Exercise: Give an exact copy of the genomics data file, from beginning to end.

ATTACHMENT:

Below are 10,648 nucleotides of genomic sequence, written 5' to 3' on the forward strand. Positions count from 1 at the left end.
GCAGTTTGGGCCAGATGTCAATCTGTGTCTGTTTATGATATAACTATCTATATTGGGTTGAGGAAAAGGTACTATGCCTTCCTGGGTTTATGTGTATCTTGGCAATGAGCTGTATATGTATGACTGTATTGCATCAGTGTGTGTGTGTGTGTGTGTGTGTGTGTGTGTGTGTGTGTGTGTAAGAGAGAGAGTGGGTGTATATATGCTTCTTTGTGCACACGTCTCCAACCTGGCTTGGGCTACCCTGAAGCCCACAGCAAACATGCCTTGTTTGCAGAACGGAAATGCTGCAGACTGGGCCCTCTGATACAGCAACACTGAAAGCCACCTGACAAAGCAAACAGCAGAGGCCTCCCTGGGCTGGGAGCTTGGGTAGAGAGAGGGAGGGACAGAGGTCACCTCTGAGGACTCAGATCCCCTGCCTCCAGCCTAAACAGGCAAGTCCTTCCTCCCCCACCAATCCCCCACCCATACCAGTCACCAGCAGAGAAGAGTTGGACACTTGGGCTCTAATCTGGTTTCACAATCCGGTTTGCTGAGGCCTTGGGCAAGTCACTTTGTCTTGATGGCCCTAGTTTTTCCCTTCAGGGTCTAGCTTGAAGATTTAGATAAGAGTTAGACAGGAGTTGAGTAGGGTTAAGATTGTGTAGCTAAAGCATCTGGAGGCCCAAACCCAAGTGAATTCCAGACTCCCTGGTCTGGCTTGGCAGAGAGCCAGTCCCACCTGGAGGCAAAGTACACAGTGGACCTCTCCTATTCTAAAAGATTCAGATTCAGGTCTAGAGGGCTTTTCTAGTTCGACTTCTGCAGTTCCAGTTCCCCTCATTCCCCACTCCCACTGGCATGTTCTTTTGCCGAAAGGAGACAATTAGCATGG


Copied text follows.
Below are 10,648 nucleotides of genomic sequence, written 5' to 3' on the forward strand. Positions count from 1 at the left end.
GCAGTTTGGGCCAGATGTCAATCTGTGTCTGTTTATGATATAACTATCTATATTGGGTTGAGGAAAAGGTACTATGCCTTCCTGGGTTTATGTGTATCTTGGCAATGAGCTGTATATGTATGACTGTATTGCATCAGTGTGTGTGTGTGTGTGTGTGTGTGTGTGTGTGTGTGTGTGTGTAAGAGAGAGAGTGGGTGTATATATGCTTCTTTGTGCACACGTCTCCAACCTGGCTTGGGCTACCCTGAAGCCCACAGCAAACATGCCTTGTTTGCAGAACGGAAATGCTGCAGACTGGGCCCTCTGATACAGCAACACTGAAAGCCACCTGACAAAGCAAACAGCAGAGGCCTCCCTGGGCTGGGAGCTTGGGTAGAGAGAGGGAGGGACAGAGGTCACCTCTGAGGACTCAGATCCCCTGCCTCCAGCCTAAACAGGCAAGTCCTTCCTCCCCCACCAATCCCCCACCCATACCAGTCACCAGCAGAGAAGAGTTGGACACTTGGGCTCTAATCTGGTTTCACAATCCGGTTTGCTGAGGCCTTGGGCAAGTCACTTTGTCTTGATGGCCCTAGTTTTTCCCTTCAGGGTCTAGCTTGAAGATTTAGATAAGAGTTAGACAGGAGTTGAGTAGGGTTAAGATTGTGTAGCTAAAGCATCTGGAGGCCCAAACCCAAGTGAATTCCAGACTCCCTGGTCTGGCTTGGCAGAGAGCCAGTCCCACCTGGAGGCAAAGTACACAGTGGACCTCTCCTATTCTAAAAGATTCAGATTCAGGTCTAGAGGGCTTTTCTAGTTCGACTTCTGCAGTTCCAGTTCCCCTCATTCCCCACTCCCACTGGCATGTTCTTTTGCCGAAAGGAGACAATTAGCATGG